Generalities about Valuation

Like all analytical disciplines, valuation has developed its own set of myths over time. This section examines and debunks some of these myths.

Myth 1: Since valuation models are quantitative, valuation is objective

Valuation is neither the science that some of its proponents make it out to be nor the objective search for the true value that idealists would like it to become. The models that we use in valuation may be quantitative, but the inputs leave plenty of room for subjective judgments. Thus, the final value that we obtain from these models is colored by the bias that we bring into the process. In fact, in many valuations, the price gets set first and the valuation follows.

The obvious solution is to eliminate all bias before starting on a valuation, but this is easier said than done. Given the exposure we have to external information, analyses and opinions about a firm, it is unlikely that we embark on most valuations without some bias. There are two ways of reducing the bias in the process. The first is to avoid taking strong public positions on the value of a firm before the valuation is complete. In far too many cases, the decision on whether a firm is under or over valued precedes the actual valuation1, leading to seriously biased analyses. The second is to minimize the stake we have in whether the firm is under or over valued, prior to the valuation.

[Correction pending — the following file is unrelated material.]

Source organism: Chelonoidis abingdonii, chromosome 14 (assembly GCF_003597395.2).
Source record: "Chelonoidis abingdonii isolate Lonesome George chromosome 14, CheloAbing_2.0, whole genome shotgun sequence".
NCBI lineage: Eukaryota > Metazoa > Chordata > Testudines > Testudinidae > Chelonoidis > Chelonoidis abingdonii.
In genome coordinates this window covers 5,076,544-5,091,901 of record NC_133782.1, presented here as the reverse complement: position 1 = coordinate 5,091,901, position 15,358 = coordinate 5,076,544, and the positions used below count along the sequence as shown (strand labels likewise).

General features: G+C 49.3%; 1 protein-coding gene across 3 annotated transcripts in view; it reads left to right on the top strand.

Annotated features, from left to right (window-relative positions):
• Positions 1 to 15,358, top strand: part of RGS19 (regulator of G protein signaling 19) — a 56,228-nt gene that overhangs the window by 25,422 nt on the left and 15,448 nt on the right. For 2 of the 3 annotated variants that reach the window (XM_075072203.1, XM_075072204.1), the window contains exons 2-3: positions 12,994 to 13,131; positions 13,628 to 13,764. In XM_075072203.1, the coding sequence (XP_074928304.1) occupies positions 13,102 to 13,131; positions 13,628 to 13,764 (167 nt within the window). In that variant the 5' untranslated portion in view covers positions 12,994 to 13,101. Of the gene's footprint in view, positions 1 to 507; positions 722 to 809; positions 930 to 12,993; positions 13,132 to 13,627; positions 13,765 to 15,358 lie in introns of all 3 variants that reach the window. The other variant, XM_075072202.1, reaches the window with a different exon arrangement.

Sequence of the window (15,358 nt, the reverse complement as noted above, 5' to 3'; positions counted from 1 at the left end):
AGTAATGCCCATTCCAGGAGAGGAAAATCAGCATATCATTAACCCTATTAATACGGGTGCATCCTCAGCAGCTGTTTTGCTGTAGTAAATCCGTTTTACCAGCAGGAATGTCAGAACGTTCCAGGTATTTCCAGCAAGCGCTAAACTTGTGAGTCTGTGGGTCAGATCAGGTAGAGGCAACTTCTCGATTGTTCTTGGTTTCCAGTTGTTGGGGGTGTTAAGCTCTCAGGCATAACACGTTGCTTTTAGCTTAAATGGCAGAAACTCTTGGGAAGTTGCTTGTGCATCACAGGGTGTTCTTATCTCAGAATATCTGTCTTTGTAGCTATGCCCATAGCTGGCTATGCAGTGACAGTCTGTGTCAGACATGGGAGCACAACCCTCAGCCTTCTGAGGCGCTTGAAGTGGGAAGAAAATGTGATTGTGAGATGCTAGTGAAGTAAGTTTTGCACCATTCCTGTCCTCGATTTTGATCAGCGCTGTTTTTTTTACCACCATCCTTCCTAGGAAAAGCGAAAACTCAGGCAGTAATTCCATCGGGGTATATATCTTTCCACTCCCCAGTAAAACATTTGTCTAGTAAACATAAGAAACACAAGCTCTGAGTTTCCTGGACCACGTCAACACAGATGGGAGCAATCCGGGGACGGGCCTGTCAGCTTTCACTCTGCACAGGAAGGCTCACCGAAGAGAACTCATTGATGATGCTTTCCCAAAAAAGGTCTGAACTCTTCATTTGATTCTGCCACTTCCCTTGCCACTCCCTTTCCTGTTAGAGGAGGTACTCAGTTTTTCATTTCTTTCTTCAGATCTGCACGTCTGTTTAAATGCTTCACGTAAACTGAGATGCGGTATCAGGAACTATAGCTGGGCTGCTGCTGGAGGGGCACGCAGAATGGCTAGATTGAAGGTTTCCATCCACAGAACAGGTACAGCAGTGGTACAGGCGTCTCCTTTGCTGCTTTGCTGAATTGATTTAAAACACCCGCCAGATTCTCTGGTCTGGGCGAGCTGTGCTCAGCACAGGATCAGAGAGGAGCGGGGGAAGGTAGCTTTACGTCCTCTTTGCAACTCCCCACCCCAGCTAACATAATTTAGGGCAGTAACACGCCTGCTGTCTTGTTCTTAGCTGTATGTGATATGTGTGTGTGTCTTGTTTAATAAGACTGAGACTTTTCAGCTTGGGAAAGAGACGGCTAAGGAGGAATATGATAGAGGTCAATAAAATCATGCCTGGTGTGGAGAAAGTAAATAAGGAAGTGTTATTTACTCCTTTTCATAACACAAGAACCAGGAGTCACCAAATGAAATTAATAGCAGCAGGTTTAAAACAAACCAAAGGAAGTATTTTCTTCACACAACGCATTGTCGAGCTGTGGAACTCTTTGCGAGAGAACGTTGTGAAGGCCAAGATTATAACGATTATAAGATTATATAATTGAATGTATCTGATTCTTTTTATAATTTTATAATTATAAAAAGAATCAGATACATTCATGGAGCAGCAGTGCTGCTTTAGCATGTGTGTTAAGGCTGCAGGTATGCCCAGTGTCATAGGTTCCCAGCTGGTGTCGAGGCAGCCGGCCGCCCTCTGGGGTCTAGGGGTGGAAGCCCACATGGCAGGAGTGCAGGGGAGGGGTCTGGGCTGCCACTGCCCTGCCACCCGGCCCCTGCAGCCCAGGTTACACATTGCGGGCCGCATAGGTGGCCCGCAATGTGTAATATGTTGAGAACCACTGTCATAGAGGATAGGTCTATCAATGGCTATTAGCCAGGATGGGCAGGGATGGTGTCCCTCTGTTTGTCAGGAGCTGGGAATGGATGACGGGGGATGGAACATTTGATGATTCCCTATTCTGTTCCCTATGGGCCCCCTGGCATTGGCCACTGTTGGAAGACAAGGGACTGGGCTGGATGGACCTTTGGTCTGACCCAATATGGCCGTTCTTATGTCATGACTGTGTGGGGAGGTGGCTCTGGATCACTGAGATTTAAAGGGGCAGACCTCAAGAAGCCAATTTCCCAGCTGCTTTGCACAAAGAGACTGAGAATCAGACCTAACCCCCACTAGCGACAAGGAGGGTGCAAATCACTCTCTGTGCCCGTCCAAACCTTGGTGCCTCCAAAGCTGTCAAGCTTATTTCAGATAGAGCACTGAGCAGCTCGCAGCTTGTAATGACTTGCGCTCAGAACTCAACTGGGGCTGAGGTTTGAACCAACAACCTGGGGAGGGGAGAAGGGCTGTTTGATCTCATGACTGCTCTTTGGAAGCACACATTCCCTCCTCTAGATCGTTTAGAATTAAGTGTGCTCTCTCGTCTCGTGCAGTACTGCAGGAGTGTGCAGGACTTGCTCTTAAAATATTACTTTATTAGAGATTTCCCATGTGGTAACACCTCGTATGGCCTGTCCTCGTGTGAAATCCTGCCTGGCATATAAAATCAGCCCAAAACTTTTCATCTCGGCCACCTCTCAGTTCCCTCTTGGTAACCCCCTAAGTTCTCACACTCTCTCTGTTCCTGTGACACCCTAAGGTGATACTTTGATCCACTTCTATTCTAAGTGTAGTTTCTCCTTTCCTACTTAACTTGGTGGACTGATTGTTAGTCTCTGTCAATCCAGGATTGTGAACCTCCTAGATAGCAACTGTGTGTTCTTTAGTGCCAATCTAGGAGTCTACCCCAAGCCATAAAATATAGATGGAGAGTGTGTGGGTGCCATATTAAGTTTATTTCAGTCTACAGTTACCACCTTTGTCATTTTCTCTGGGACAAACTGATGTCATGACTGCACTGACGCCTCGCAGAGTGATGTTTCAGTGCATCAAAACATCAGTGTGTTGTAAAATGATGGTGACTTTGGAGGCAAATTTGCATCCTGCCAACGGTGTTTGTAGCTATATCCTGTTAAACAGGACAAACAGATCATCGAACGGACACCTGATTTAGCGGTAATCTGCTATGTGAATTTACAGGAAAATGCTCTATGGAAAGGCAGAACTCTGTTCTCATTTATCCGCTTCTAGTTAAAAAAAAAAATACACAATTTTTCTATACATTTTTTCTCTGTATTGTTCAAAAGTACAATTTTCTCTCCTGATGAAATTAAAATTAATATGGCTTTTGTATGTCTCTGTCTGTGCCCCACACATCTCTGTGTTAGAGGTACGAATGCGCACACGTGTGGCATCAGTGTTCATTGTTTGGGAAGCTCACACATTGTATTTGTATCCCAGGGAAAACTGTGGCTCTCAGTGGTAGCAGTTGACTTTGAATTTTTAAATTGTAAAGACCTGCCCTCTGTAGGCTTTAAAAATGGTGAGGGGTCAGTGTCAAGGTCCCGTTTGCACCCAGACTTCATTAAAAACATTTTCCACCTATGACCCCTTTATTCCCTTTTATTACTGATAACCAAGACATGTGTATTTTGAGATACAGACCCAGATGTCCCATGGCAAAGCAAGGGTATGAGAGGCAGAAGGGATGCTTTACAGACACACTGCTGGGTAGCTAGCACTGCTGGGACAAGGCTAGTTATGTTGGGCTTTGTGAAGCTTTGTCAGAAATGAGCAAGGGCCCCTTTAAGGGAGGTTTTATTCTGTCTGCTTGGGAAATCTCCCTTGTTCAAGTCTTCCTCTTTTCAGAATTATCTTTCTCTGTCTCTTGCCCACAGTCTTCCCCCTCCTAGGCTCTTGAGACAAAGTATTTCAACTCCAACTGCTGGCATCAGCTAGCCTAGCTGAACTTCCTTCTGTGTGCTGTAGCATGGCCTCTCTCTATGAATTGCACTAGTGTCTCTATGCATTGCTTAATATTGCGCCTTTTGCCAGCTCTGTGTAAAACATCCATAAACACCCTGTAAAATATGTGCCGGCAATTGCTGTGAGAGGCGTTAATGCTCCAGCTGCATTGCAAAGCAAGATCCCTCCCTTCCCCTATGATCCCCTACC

Institutional concerns also play a role in determining the extent of bias in valuation. For instance, it is an acknowledged fact that equity research analysts are more likely to issue buy rather than sell recommendations,2 i.e., that they are more likely to find firms to be undervalued than overvalued. This can be traced partly to the difficulties they face in obtaining access and collecting information on firms that they have issued sell recommendations and to the pressure that they face from portfolio managers, some of whom might have large positions in the stock. In recent years, this trend has been exacerbated by the pressure on equity research analysts to deliver investment banking business.

When using a valuation done by a third party, the biases of the analyst(s) doing the valuation should be considered before decisions are made on its basis. For instance, a self-valuation done by a target firm in a takeover is likely to be positively biased. While this does not make the valuation worthless, it suggests that the analysis should be viewed with skepticism.

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